Because of their disbelief in the Trinity, Jehovah’s Witnesses do not believe that Jesus is God, though they note that he is special because he is God’s “only begotten son,” according to John 3:16.7 They associate him with spiritual beings mentioned in the Bible like the Archangel Michael.
Jehovah’s Witnesses believe that Jesus was executed on a torture stake instead of a cross. They believe he was resurrected as a spirit, not as flesh and blood. While they respect him, they do not worship him.8
Jehovah’s Witnesses make definitive statements about how the world will end and the exact number of people who will be saved. Of those who are saved, 144,000 will join Jesus’ government; the majority will live on earth in “a global paradise.”9 They also teach the concept of annihilation, which means that the individuals who Jehovah does not resurrect are utterly destroyed.10
Jehovah’s Witnesses use their own version of the Bible. Noteworthy differences include inserting the name “Jehovah” into the New Testament and changing references about Jesus’ divinity, as well as the nature of his death.11
Christians believe that Jesus’ death brings the promise of salvation. They view this as a free gift—the gift of God’s grace—not something to be earned. Witnesses teach that “Christ’s death provides the opportunity for men and women to work for their salvation.”12
Cults, Sects, and New Religions
The Encyclopedia of Cults, Sects and New Religions struggles to find the correct language to describe younger religious groups. A “sect” is defined as a group that, unlike more peaceful mainstream denominations, “tends to take a stance of hostility toward certain elements of society.”13 “Cults” are “small, informal religious groups . . . that gather around charismatic religious leaders.”14 However, both words have amassed baggage in popular culture that makes it difficult to use them outside of academic settings. Instead, the term “New Religious Movement” has been adopted as a catch-all.15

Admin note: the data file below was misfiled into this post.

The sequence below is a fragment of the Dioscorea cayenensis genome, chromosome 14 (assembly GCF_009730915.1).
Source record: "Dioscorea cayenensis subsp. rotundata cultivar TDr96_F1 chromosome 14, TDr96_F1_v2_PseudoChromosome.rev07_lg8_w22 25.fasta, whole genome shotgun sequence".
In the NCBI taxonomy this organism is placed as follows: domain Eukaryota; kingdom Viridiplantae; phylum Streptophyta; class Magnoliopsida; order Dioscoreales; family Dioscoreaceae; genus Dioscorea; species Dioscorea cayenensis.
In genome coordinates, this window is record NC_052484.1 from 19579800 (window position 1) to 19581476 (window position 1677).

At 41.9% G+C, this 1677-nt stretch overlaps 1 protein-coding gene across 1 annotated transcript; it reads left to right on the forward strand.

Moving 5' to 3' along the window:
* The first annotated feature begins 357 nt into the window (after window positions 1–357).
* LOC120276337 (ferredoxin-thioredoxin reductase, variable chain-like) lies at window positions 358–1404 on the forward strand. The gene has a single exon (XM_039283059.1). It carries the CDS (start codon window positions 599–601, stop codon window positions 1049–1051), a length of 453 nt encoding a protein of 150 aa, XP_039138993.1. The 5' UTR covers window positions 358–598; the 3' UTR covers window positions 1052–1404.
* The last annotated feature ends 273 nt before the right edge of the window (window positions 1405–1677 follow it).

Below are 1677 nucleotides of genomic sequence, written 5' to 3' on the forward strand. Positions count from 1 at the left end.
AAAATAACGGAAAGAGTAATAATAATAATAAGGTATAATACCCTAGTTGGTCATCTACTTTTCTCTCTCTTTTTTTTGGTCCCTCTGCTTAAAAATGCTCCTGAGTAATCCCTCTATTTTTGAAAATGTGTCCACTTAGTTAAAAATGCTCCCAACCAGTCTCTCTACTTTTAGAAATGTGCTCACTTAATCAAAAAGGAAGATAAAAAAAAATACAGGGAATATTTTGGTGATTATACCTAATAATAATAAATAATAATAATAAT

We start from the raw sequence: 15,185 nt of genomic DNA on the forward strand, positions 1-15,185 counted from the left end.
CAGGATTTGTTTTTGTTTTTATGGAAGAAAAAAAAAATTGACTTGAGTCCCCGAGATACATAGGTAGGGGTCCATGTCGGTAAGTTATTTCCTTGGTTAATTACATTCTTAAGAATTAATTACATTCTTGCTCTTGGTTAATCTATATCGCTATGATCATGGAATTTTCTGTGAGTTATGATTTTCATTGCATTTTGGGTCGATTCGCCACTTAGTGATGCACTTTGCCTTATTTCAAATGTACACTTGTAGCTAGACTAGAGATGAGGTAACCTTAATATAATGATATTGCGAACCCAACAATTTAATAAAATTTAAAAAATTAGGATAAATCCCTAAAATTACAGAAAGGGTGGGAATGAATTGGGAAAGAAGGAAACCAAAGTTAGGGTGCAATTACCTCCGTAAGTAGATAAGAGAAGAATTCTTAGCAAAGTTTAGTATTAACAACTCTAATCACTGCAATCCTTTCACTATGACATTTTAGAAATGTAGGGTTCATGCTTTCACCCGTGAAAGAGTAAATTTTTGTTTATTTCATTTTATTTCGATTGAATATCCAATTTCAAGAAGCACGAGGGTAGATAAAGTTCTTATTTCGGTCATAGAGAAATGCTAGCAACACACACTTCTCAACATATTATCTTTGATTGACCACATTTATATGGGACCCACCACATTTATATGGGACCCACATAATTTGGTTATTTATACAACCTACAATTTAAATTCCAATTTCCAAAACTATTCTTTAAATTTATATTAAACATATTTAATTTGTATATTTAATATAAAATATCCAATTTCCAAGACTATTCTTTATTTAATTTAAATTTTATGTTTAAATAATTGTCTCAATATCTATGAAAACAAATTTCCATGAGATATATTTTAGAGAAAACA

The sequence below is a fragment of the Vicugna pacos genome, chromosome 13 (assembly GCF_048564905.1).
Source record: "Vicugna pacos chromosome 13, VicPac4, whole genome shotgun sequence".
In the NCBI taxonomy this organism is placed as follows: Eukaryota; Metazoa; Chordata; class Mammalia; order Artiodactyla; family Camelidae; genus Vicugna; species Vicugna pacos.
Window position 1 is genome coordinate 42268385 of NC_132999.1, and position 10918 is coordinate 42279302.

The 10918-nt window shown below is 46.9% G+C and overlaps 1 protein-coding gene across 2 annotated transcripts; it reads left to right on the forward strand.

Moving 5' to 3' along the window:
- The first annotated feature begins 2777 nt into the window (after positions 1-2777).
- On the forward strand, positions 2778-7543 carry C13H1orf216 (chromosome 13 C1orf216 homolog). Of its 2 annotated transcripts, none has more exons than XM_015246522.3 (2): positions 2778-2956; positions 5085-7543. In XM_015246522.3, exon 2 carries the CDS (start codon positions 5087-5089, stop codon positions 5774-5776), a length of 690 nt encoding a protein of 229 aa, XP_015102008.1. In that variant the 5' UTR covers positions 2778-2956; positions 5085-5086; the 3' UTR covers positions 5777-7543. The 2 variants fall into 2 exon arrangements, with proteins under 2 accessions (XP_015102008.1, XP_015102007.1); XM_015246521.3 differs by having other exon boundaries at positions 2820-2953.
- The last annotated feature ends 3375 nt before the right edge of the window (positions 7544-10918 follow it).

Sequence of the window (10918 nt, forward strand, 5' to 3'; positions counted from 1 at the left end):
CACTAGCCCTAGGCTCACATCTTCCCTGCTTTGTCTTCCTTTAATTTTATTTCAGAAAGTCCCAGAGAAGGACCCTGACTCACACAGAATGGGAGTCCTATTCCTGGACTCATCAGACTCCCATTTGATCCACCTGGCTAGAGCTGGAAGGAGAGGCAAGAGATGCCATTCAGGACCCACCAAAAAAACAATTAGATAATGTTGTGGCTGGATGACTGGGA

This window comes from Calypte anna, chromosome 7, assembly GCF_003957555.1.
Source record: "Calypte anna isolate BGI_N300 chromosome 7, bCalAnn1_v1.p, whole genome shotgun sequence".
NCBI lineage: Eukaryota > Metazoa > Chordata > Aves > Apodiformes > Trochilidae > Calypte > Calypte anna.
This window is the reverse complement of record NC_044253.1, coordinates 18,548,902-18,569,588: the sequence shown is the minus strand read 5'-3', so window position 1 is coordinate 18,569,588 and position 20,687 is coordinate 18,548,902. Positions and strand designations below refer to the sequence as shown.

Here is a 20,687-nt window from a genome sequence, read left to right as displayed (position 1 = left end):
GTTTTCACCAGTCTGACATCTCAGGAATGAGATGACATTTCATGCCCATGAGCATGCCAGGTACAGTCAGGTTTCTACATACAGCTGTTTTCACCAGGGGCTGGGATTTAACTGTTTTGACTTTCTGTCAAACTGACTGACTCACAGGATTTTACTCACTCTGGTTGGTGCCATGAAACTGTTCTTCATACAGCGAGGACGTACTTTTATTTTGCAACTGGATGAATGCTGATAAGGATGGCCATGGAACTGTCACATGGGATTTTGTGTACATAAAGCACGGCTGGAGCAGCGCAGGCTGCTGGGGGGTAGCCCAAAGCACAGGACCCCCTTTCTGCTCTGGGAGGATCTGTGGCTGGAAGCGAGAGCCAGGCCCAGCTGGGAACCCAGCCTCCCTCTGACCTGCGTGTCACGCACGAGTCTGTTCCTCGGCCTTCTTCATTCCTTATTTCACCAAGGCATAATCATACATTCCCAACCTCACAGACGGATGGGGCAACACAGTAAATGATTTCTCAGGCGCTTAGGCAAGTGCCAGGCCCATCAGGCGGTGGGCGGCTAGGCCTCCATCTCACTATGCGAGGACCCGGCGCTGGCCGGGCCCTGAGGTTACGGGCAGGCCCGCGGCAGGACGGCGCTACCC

Fritz Ridenour, in his book What’s the Difference, notes five distinctions between the innovative groups he calls “cults” and traditional Christian denominations:
- [Cults] disbelieve in Jesus Christ as God.
- They usually believe all Christian churches are wrong, and they are the only ones who are right.
- They distort the Bible’s teachings to support their peculiar views.
- They deny that people are saved by faith in Christ alone.
- They use the same terminology as Christians, but have very different meanings.16
Based on these definitions, Jehovah’s Witnesses cannot be described as “Christians.”
Bible scholar Bruce Metzger summarizes the issue at hand by saying, “If a sect’s basic orientation toward Jesus Christ be erroneous, it must be seriously doubted whether the name ‘Christian’ can rightly be applied.”17 The basic premise of Christianity is that “salvation is found in no one else [but Jesus], for there is no other name under heaven given to mankind by which we must be saved.”18
Ultimately, Jehovah’s Witnesses are rationalists, working to place God into a simple and sensible model, while orthodox Christians worship the one true God, whom they believe transcends human rationality. When religious groups attempt to reduce definitively the inherent mysteries of Christianity and its God, they cease to be Christian.19